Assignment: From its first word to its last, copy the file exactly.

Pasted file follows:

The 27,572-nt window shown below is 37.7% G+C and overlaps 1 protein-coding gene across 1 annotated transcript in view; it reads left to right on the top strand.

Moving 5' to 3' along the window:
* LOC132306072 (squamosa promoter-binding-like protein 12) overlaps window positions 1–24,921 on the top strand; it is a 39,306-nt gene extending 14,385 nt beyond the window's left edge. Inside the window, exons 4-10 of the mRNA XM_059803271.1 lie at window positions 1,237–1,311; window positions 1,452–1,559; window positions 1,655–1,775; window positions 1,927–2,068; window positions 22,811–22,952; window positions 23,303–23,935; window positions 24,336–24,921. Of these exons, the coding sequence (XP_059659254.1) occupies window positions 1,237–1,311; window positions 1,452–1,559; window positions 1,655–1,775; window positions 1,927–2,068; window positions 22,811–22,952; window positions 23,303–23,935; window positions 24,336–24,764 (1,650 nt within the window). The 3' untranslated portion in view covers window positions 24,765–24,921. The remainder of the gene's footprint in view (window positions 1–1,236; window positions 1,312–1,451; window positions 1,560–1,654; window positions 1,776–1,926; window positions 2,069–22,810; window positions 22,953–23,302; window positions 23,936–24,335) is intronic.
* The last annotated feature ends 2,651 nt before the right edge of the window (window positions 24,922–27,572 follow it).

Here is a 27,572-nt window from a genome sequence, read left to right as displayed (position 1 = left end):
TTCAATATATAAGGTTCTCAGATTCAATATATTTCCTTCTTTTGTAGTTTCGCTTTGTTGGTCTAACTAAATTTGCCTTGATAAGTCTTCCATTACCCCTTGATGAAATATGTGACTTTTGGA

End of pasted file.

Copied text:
The 27,572-nt window shown below is 37.7% G+C and overlaps 1 protein-coding gene across 1 annotated transcript in view; it reads left to right on the top strand.

Moving 5' to 3' along the window:
* LOC132306072 (squamosa promoter-binding-like protein 12) overlaps window positions 1–24,921 on the top strand; it is a 39,306-nt gene extending 14,385 nt beyond the window's left edge. Inside the window, exons 4-10 of the mRNA XM_059803271.1 lie at window positions 1,237–1,311; window positions 1,452–1,559; window positions 1,655–1,775; window positions 1,927–2,068; window positions 22,811–22,952; window positions 23,303–23,935; window positions 24,336–24,921. Of these exons, the coding sequence (XP_059659254.1) occupies window positions 1,237–1,311; window positions 1,452–1,559; window positions 1,655–1,775; window positions 1,927–2,068; window positions 22,811–22,952; window positions 23,303–23,935; window positions 24,336–24,764 (1,650 nt within the window). The 3' untranslated portion in view covers window positions 24,765–24,921. The remainder of the gene's footprint in view (window positions 1–1,236; window positions 1,312–1,451; window positions 1,560–1,654; window positions 1,776–1,926; window positions 2,069–22,810; window positions 22,953–23,302; window positions 23,936–24,335) is intronic.
* The last annotated feature ends 2,651 nt before the right edge of the window (window positions 24,922–27,572 follow it).

Here is a 27,572-nt window from a genome sequence, read left to right as displayed (position 1 = left end):
TTCAATATATAAGGTTCTCAGATTCAATATATTTCCTTCTTTTGTAGTTTCGCTTTGTTGGTCTAACTAAATTTGCCTTGATAAGTCTTCCATTACCCCTTGATGAAATATGTGACTTTTGGA